The Collected Prose
Some poets never write prose; others, like Hardy, are better known for their prose than for their poetry. When poets do write prose, they write the sort appropriate to their nature as people. The born critics (Eliot, Berryman) write criticism; the evangelists (Shelley, Snyder) write exhortations; the narrators (Hardy, Lawrence) write fiction; the priests (Herbert, Hopkins) write sermons. These crude distinctions are made here only to say that in Elizabeth Bishop’s prose we can see, even more clearly than in her poetry, some central truths about her nature as a writer. One such truth is that she was not a critic; when, for a time, she was supposed to be the poetry critic for The New Yorker, she found herself unable to write a single piece. After three years of silence, she gave it up.
Though she thought her paralysis came from knowing so many of the poets whose books The New Yorker sent to her in Brazil, the absence of any criticism in this book suggests that Bishop’s formidable descriptive powers were elicited only by landscapes and attributes, not by books or even by people (including authors). She was of course apt in noticing, in other poets, exactly what a critic might notice (the pastiche of her early poetic imitations of Herbert, Hopkins, and Moore proves that); but a poem—always available, permanently in print, immortal—set up in her no compulsion to record its character. She was stirred only by the pathos of what vanishes. The ephemerality, pitifulness, and obscurity of things have a central part in Bishop’s prose, which strives, almost to excess, to record vanished minutiae.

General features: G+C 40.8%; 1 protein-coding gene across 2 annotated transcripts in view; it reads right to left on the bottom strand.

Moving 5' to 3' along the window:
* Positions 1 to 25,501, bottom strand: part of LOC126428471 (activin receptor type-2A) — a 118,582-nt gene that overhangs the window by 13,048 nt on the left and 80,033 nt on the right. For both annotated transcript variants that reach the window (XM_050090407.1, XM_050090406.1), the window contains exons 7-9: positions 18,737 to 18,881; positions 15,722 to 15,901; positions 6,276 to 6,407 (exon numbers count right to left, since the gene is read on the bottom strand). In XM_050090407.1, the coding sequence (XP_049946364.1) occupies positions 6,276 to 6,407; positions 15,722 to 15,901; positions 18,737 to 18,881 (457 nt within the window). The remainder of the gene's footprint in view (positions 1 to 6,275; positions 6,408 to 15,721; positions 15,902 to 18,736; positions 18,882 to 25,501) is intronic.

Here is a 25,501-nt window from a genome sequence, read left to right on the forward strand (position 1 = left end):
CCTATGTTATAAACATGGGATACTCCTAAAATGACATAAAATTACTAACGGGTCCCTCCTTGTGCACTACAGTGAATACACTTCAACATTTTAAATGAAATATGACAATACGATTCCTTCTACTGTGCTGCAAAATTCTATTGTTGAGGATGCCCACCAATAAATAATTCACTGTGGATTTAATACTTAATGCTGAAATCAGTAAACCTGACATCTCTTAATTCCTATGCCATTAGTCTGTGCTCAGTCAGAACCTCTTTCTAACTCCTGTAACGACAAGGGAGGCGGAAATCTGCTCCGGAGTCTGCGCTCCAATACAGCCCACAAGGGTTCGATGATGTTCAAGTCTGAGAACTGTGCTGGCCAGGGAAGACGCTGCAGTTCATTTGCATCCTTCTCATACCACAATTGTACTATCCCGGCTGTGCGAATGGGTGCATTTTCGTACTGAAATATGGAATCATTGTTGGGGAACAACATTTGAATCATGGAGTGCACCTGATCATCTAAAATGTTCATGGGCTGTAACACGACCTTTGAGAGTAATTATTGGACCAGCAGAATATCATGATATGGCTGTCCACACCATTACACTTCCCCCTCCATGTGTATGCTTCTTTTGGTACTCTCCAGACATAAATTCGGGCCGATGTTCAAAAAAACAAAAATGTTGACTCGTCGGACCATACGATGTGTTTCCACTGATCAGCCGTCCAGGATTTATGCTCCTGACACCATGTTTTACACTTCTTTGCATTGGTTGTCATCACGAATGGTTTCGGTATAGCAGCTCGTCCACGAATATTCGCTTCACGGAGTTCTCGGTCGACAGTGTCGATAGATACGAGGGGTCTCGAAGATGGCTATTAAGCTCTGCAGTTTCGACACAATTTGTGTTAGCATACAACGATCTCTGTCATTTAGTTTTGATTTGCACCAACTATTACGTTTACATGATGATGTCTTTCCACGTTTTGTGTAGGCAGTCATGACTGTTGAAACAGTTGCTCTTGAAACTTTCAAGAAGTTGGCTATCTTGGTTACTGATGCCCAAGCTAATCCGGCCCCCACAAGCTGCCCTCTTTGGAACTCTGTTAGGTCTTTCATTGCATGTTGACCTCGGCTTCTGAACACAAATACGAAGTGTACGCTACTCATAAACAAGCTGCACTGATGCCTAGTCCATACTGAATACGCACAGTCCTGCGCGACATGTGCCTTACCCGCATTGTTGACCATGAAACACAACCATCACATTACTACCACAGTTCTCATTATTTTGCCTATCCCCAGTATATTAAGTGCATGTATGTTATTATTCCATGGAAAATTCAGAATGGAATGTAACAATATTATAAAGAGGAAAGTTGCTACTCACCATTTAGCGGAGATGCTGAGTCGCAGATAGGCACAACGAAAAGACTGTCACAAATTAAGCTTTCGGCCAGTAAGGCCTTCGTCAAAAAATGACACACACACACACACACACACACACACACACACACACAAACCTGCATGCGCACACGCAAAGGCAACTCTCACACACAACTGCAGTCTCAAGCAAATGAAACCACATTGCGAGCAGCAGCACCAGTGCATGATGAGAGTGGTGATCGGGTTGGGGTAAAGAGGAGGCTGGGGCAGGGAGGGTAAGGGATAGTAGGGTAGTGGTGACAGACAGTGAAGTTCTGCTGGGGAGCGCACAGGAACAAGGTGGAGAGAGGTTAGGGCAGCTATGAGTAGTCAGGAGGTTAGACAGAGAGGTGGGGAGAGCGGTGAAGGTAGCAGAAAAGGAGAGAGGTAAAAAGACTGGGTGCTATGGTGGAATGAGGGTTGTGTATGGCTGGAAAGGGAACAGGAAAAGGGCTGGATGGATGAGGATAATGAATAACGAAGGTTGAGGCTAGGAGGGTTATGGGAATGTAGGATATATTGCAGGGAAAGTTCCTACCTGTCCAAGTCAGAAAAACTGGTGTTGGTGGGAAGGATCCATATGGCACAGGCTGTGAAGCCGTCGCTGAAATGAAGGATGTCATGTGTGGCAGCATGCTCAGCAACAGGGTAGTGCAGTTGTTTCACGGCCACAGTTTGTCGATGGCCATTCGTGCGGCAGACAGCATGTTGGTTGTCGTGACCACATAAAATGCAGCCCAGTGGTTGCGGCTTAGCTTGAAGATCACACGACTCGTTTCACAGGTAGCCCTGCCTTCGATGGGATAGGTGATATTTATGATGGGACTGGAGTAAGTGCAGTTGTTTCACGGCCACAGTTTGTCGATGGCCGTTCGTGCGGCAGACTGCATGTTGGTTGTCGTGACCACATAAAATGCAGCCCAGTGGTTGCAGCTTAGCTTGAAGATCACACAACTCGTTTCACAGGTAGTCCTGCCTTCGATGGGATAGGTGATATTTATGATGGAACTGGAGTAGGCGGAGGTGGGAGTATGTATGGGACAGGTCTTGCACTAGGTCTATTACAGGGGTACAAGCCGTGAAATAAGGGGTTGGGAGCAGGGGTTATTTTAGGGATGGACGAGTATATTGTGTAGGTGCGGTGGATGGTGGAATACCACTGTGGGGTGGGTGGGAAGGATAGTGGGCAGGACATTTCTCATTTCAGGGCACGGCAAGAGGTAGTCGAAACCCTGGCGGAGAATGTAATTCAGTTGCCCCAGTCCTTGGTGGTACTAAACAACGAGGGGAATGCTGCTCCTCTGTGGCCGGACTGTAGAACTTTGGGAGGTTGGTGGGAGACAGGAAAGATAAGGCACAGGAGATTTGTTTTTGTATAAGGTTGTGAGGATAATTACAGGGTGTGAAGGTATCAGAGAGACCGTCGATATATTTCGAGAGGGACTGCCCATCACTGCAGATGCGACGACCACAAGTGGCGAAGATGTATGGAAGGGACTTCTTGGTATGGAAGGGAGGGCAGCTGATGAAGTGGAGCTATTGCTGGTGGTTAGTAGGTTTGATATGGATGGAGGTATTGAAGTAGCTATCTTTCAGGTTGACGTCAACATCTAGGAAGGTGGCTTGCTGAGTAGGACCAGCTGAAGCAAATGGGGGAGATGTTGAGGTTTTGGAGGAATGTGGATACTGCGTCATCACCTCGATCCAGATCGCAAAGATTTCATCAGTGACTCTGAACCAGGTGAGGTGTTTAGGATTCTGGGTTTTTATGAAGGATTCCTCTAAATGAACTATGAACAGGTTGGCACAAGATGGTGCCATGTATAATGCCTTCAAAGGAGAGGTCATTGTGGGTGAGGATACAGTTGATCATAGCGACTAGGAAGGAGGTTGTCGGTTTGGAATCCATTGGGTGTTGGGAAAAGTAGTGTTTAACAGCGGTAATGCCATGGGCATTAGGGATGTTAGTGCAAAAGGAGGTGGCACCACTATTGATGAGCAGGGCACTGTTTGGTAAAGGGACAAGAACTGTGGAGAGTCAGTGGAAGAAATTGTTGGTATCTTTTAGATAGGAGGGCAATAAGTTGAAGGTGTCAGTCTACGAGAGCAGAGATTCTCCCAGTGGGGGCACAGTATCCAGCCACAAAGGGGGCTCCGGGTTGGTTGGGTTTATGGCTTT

Nor was Bishop a writer of fiction, properly so-called. That insatiable curiosity about how life is actually lived by other, unrelated, distinct persons is absent in her. She is not inquisitive about customs, manners, and morals in the way the realist novelist must be—searching, possessing, noting, absorbing, mastering them. Nor does she have the imagination of alternative social structures that impels allegorical novelists from Swift to Kafka to create alienated views of their own social order. She lacks, most of all, what we call fictional imagination—the power to bring another social world (realist, allegorical, fantastic, or utopian) into virtual existence. The linguistic imagination proper to the creator of fiction is a heterogeneous one, devoted to the sheer polyglossia of the lexicon, the distinguishing marks of different classes of language, the jargon of trades (from the domestic to the sacred), and the subtleties of linguistic change over historical time. This, too, Bishop did not possess in its active or creative form. (Like all writers, she possessed it in its passive form, a pure relish of all linguistic differentiation.)
Bishop’s prose, as we find it here, is not, then, really fictional. Rather it is (though lightly fictionalized by changes of name) almost entirely autobiographical. Robert Giroux’s two-part division of this collection into “Memory: Persons and Places” and “Stories” belies, consequently, the true unity of the prose, the lyric impulse that generated “memories”…
This is exclusive content for subscribers only.
Try two months of unlimited access to The New York Review for just $1 a month.
Continue reading this article, and thousands more from our complete 55+ year archive, for the low introductory rate of just $1 a month.